student washes hands
October 24, 2018

Last year, Alyssa Forero visited the Center for Young Children (CYC) with her fellow Global Public Health Scholars classmates to teach pre-K and kindergarteners proper hand washing techniques.

This year, she greeted them when they arrived.

The college students came to work with the children as part of Global Handwashing Day. The day is part of a global advocacy effort that aims to increase awareness and understanding about the importance of handwashing with soap.

Forero, a sophomore majoring in nursing, was so inspired by the young students, she decided to apply to work at the on-campus early childhood laboratory school.

“I came for Global Handwashing Day, and I was working with the kids, and really loved it,” she said. “Interacting with the kids, and just seeing how they grow, really drew me in.”

Director of Global Health Engagement Dr. Elisabeth Maring has brought undergraduate students to the Center for Young Children for about five years. The effort demonstrates the School of Public Health's commitment to community outreach and education.

Dr. Maring also advises the student group Public Health Without Borders, and directs the Global Public Health Scholars program, a living and learning program for academically talented freshman and sophomore students.

“We try to connect students to the community through service activities like this,” Dr. Maring said. “It’s really important for these students to come to this, and learn about the existence of places like the Center for Young Children.”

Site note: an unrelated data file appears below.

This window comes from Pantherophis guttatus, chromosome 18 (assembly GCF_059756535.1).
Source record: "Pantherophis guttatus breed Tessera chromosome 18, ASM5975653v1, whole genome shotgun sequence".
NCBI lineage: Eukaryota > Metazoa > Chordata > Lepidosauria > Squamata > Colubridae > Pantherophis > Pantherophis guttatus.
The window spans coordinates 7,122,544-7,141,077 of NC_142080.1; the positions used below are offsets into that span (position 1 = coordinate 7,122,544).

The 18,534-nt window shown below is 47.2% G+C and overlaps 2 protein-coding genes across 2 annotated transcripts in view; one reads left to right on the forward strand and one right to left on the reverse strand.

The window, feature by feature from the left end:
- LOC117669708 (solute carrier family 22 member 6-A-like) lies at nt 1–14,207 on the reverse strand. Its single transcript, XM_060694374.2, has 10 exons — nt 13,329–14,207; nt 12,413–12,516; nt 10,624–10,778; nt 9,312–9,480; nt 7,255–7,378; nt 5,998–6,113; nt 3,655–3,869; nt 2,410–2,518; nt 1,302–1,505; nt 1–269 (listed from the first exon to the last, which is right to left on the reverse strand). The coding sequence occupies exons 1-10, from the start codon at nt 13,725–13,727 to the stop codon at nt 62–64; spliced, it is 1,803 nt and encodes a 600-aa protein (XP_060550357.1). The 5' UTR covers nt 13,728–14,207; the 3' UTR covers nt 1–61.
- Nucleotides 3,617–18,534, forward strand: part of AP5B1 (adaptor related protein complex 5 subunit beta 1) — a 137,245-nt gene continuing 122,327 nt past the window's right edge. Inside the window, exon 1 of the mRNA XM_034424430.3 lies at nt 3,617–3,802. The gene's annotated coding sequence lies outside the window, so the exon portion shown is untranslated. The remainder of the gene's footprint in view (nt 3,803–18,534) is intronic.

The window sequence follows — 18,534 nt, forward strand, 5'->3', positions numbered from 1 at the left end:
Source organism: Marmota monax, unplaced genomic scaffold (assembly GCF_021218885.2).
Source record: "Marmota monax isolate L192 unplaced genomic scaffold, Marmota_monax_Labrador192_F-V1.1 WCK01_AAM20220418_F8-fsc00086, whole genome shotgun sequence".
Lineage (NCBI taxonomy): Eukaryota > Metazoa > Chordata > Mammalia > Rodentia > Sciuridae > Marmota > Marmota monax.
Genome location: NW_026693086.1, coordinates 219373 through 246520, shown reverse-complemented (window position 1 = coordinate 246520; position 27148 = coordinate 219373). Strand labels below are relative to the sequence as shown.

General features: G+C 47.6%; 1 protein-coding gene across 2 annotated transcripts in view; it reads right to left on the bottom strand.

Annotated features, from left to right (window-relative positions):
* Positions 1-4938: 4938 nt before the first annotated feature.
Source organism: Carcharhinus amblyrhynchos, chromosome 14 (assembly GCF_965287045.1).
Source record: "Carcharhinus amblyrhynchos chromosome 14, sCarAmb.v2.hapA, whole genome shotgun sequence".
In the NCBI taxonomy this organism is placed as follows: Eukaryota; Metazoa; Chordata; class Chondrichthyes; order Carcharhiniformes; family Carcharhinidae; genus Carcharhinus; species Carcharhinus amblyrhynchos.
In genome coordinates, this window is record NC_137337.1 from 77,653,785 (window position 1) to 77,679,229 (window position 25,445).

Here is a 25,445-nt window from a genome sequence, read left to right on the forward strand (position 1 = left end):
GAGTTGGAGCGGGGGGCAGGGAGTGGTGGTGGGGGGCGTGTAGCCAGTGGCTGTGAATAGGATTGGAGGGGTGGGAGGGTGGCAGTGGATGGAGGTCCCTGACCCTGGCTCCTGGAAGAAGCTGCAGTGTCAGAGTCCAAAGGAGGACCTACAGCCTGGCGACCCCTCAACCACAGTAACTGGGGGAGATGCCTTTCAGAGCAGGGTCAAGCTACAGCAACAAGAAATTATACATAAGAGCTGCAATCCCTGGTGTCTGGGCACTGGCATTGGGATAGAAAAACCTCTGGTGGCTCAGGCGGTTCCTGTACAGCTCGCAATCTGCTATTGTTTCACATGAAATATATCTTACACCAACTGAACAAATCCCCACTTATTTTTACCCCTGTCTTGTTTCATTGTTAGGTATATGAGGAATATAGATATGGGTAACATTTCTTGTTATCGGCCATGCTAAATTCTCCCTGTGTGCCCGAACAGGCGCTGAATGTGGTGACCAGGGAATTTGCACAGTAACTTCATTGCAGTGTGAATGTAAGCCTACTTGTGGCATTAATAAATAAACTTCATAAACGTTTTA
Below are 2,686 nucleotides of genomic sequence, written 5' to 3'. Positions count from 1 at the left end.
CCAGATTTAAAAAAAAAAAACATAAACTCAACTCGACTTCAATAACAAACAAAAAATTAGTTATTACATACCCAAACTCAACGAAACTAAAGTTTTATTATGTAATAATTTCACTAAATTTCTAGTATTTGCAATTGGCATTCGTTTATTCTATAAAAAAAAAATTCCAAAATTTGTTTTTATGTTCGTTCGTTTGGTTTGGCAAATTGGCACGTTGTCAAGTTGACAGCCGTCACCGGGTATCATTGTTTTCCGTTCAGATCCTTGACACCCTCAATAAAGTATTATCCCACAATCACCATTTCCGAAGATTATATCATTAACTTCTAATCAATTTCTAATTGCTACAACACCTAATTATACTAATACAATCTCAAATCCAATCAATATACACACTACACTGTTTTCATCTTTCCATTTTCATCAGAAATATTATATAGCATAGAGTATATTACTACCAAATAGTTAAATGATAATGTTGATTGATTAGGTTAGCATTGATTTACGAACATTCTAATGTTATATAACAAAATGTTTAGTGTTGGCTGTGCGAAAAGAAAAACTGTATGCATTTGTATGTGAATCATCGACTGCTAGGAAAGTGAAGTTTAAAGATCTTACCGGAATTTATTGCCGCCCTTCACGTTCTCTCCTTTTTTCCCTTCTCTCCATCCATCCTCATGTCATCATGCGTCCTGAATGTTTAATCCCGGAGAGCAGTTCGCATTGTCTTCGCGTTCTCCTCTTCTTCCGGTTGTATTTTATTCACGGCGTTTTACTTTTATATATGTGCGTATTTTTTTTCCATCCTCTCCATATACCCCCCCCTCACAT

She said days like these not only give students exposure to new experiences, it also provides valuable practice on how to conduct public health lessons with children. The Public Health Without Borders students take annual trips to places like Sierra Leone, Peru and India to work on public health projects like teaching handwashing.

Handwashing with soap is an easy, effective, affordable do-it-yourself practice that prevents infections and saves lives. Global Handwashing Day aims to highlight the significance of its disease-preventing power through this global annual event. In addition to dramatically reducing the risk of diarrhea and pneumonia, which can cause serious illness and death, handwashing with soap also helps prevent the spread of other infections, including influenza and Ebola.

The college students led the youngsters in a slew of activities including one where they placed a bit of "Glo-Germ" on their hands, which highlights germy spots as white areas under a blacklight.

After thoroughly washing their hands, the kindergartners got the black light again — the germy spots were all gone.

Children who go to the CYC for preschool or kindergarten wash their hands at school each morning, and organizers hope they will bring the skills home and remind their families to clean their hands after bathroom trips and before meals.

While the experience is enriching for the children, it also gives college students a chance to use the skills they're learning in the real world, said Danielle Stein, a freshman in Kinesiology.

“I love how I can have the opportunity to come to service days,” she said. “I can take what I learned in  the classroom and apply it to things like this.”

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Elisabeth Maring